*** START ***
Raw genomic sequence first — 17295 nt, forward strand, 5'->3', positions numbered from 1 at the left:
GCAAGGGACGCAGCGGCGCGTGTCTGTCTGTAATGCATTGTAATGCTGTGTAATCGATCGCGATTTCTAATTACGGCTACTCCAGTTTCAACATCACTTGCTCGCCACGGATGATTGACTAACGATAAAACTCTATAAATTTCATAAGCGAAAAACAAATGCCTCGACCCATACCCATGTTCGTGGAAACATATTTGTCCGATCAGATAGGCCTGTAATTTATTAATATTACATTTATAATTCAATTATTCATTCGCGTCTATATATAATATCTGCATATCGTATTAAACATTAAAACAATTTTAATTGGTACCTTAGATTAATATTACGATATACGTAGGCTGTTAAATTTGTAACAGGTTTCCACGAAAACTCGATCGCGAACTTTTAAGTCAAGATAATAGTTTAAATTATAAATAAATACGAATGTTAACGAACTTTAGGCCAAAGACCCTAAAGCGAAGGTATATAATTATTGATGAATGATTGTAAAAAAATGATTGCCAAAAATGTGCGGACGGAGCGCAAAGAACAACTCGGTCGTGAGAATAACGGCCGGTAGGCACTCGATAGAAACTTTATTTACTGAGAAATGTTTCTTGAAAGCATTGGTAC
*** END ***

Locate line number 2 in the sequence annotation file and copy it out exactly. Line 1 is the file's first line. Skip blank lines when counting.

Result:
GCAAGGGACGCAGCGGCGCGTGTCTGTCTGTAATGCATTGTAATGCTGTGTAATCGATCGCGATTTCTAATTACGGCTACTCCAGTTTCAACATCACTTGCTCGCCACGGATGATTGACTAACGATAAAACTCTATAAATTTCATAAGCGAAAAACAAATGCCTCGACCCATACCCATGTTCGTGGAAACATATTTGTCCGATCAGATAGGCCTGTAATTTATTAATATTACATTTATAATTCAATTATTCATTCGCGTCTATATATAATATCTGCATATCGTATTAAACATTAAAACAATTTTAATTGGTACCTTAGATTAATATTACGATATACGTAGGCTGTTAAATTTGTAACAGGTTTCCACGAAAACTCGATCGCGAACTTTTAAGTCAAGATAATAGTTTAAATTATAAATAAATACGAATGTTAACGAACTTTAGGCCAAAGACCCTAAAGCGAAGGTATATAATTATTGATGAATGATTGTAAAAAAATGATTGCCAAAAATGTGCGGACGGAGCGCAAAGAACAACTCGGTCGTGAGAATAACGGCCGGTAGGCACTCGATAGAAACTTTATTTACTGAGAAATGTTTCTTGAAAGCATTGGTAC